When you say "put a bullet on a concentricity scale you can quickly see the bullet is not round" do you mean measure the runout? Often times a bullet might be out of round but it is balanced with the high spots being 180 degrees from each other. Many people shoot nice groups at 100 yards with cast bullets. I shot three 5 shot groups under an inch two weeks ago and only one of the 8 groups I shot was more than 2 inches. Cast bullets will not out perform jacket bullets made with precision equipment but you don't have to settle for weak loads or pattern sized groups. If you want high power and small groups with cast bullets you need to build a cast bullet rifle. You can't beat jacketed bullets but you can get a high level of performance.

    Tim
    Words are weapons sharper than knives - INXS

    The pen is mightier than the sword - Edward Bulwer-Lytton

    The tongue is mightier than the blade - Euripides

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    i dont reform powdered bullets but i reform either cast or swagged ones. ususally i can reform a lead 250 grain bullet with grease into an smooth sided hollow based bullet. makes it perfect for a paperpatched bullet for a thomson hawken 45 cal. i also turn swagged 450 grain pure lead 451 daim into 50 cal cupped base swagged bullet. all you need is the tools to do it.

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    Quote Originally Posted by dtknowles View Post
    When you say "put a bullet on a concentricity scale you can quickly see the bullet is not round" do you mean measure the runout? Often times a bullet might be out of round but it is balanced with the high spots being 180 degrees from each other. Many people shoot nice groups at 100 yards with cast bullets. I shot three 5 shot groups under an inch two weeks ago and only one of the 8 groups I shot was more than 2 inches. Cast bullets will not out perform jacket bullets made with precision equipment but you don't have to settle for weak loads or pattern sized groups. If you want high power and small groups with cast bullets you need to build a cast bullet rifle. You can't beat jacketed bullets but you can get a high level of performance.

    Tim
    Yes, in the machinist world it would be called runout, but runout, non-concentric mean lobsided- one side lower or smaller than the other.

    You can get reasonable accuracy out to 100 yards by lowering the velocity. but for long range accuracy you need more speed.

  16. #16
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    It sounds like you've got a hypothesis, and you're looking for supporting evidence. Since it doesn't seem that folks have been able to give it to you. It sounds like a good excuse to do some experimenting.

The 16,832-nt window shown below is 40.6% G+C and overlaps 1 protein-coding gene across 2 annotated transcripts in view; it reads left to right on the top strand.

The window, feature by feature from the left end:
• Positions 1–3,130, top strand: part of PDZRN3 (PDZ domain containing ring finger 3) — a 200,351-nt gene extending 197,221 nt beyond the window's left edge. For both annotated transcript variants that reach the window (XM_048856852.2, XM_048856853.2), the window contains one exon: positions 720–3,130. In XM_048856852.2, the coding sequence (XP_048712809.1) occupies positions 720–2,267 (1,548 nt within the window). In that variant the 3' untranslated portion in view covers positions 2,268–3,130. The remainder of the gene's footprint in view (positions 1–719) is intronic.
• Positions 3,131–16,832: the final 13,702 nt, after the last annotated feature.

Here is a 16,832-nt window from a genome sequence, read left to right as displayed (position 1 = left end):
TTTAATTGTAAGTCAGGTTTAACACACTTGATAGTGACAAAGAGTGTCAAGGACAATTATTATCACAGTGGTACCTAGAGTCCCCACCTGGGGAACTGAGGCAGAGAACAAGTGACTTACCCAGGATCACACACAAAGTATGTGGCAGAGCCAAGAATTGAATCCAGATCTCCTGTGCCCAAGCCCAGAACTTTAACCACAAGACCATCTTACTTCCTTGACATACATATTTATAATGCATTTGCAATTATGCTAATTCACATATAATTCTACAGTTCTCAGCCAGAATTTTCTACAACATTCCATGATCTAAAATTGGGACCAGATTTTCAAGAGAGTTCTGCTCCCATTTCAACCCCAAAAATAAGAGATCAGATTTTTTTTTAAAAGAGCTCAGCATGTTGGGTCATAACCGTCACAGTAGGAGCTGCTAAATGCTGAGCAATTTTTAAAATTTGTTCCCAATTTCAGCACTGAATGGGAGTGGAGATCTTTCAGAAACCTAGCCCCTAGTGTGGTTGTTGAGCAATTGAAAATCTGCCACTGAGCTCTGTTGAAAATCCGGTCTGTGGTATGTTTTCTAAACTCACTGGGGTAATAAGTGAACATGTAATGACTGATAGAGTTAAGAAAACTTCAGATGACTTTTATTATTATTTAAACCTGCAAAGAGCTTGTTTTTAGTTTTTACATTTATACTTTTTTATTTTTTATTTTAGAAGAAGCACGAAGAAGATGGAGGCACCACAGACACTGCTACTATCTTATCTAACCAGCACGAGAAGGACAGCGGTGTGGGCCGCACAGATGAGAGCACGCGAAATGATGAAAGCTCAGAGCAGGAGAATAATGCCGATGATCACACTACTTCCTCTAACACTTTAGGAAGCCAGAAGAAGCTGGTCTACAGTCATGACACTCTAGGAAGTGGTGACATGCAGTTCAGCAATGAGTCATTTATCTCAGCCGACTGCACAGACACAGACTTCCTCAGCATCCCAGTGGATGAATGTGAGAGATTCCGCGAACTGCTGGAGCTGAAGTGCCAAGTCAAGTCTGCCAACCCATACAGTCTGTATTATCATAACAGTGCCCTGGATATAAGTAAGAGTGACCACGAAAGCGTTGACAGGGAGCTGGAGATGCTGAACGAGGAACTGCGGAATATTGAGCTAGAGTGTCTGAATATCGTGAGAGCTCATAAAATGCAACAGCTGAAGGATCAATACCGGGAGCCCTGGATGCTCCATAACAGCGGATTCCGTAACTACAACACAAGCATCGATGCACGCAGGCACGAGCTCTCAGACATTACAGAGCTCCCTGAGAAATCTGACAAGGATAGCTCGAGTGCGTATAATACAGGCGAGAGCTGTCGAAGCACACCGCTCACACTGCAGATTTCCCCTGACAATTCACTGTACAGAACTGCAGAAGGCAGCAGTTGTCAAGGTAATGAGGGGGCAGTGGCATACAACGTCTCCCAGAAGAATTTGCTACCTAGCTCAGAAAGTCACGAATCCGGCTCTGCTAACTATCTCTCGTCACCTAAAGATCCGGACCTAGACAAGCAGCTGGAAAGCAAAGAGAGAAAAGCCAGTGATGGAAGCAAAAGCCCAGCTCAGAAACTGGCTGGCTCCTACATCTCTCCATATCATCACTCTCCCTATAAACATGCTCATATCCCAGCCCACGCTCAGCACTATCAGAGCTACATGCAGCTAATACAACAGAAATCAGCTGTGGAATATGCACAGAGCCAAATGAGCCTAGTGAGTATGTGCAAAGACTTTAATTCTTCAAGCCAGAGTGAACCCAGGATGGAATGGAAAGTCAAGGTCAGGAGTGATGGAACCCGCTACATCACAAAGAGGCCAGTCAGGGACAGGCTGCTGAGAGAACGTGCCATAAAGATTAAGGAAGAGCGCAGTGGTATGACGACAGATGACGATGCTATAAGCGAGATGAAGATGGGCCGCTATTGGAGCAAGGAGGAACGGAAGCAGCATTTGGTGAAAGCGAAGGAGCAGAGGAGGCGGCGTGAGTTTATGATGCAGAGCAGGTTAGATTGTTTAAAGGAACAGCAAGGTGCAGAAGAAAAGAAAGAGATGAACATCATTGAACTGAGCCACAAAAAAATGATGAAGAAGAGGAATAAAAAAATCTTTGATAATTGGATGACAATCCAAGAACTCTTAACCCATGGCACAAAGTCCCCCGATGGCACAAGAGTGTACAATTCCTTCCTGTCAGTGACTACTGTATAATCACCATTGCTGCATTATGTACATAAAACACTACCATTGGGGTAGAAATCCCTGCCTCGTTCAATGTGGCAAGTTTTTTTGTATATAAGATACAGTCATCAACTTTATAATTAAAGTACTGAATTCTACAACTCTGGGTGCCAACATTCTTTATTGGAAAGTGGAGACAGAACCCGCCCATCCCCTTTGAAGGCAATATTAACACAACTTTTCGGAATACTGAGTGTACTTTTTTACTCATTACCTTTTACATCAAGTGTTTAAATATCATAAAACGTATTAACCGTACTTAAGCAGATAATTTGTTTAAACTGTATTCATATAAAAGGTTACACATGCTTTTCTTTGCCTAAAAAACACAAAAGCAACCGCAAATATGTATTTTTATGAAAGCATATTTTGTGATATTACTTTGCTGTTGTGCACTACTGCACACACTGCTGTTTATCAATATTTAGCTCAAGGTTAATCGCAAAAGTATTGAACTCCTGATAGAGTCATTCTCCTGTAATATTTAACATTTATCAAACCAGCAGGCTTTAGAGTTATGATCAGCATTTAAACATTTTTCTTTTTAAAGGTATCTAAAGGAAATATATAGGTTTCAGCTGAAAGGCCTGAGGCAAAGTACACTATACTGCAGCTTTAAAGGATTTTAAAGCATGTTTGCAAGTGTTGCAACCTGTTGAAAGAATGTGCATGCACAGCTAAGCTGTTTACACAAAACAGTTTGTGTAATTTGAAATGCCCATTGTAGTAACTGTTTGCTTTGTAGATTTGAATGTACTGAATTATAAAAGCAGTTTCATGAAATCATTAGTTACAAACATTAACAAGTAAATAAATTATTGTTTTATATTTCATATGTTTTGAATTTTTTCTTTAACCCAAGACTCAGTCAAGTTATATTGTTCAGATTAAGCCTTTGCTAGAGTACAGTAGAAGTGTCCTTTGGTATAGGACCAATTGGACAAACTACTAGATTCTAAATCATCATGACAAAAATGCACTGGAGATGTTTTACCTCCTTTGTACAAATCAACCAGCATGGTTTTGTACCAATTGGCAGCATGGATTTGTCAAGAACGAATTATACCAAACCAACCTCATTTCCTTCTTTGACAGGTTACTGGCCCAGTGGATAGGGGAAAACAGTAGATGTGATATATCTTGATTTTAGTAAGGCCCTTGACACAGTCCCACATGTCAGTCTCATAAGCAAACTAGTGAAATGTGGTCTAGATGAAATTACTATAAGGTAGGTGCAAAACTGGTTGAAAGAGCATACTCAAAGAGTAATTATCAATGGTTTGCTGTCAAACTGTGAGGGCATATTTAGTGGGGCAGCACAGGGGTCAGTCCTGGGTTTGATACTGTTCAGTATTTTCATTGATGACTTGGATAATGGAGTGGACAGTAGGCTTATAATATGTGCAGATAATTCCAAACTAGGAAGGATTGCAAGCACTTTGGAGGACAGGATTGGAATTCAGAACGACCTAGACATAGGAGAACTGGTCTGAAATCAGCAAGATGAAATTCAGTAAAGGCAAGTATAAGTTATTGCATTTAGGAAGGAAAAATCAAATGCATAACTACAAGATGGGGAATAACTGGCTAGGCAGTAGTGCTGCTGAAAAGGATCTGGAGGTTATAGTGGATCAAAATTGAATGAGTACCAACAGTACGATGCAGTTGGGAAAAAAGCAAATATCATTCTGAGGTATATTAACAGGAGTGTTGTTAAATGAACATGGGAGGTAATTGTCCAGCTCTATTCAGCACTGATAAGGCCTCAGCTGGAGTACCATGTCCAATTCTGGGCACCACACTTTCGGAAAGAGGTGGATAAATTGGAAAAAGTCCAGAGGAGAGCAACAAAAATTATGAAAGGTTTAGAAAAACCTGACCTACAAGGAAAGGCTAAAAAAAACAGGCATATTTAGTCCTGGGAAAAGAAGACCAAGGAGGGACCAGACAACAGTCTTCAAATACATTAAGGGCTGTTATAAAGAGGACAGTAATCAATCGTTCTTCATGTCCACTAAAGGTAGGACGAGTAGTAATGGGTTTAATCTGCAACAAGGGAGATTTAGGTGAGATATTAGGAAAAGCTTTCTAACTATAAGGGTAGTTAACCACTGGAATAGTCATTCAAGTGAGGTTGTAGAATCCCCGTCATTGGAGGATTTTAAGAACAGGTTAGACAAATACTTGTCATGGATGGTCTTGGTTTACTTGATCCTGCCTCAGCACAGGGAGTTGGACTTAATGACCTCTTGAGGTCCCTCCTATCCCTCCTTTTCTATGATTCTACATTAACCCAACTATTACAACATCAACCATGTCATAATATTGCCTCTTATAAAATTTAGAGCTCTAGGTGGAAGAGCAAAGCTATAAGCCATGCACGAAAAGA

My personal experience doesn't support your theory, but I stopped testing at 400 yards, as that was the longest convenient range I had at the time, and I admit I'm not as good a shot as many. My experience was my own, and certainly not scientific enough to warrant a broader conclusion.
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  17. #17
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    Quote Originally Posted by NoZombies View Post
    It sounds like you've got a hypothesis, and you're looking for supporting evidence. Since it doesn't seem that folks have been able to give it to you. It sounds like a good excuse to do some experimenting.

    My personal experience doesn't support your theory, but I stopped testing at 400 yards, as that was the longest convenient range I had at the time, and I admit I'm not as good a shot as many. My experience was my own, and certainly not scientific enough to warrant a broader conclusion.
    I and I think a lot of others would like to hear specific input as to what you have done.

  18. #18
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    I have been powdercoating slightly undersized cast bullets and swaging them up in BTSnipers point forming dies for some time. I diddnt know it was a big deal. Works great!!!!!

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    Quote Originally Posted by Meatpuppet View Post
    I have been powdercoating slightly undersized cast bullets and swaging them up in BTSnipers point forming dies for some time. I diddnt know it was a big deal. Works great!!!!!

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    You sir are doing exactly what I believe is the answer to making cast bullets rival commercial copper jacketed bullets in speed & accuracy. I know a full power reformed PC borerider design bullet can hold a MOA passed 300 yards. What I believe is a spitzer design bullet, which is a better long range design for modern firearms has the potential to do as well if not better. As far as bullet casting, is not the final goal to be able to economically produce bullets at home that perform as good as you can buy?

  20. #20
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    Well I made my first attempt at making a swagging die. The bullet came out concentric, but unfortunately .002" over size, so a failure this go round. It was a learning experience, the next attempt I an going for a .224" die, that way if I fail I can go for the next size up.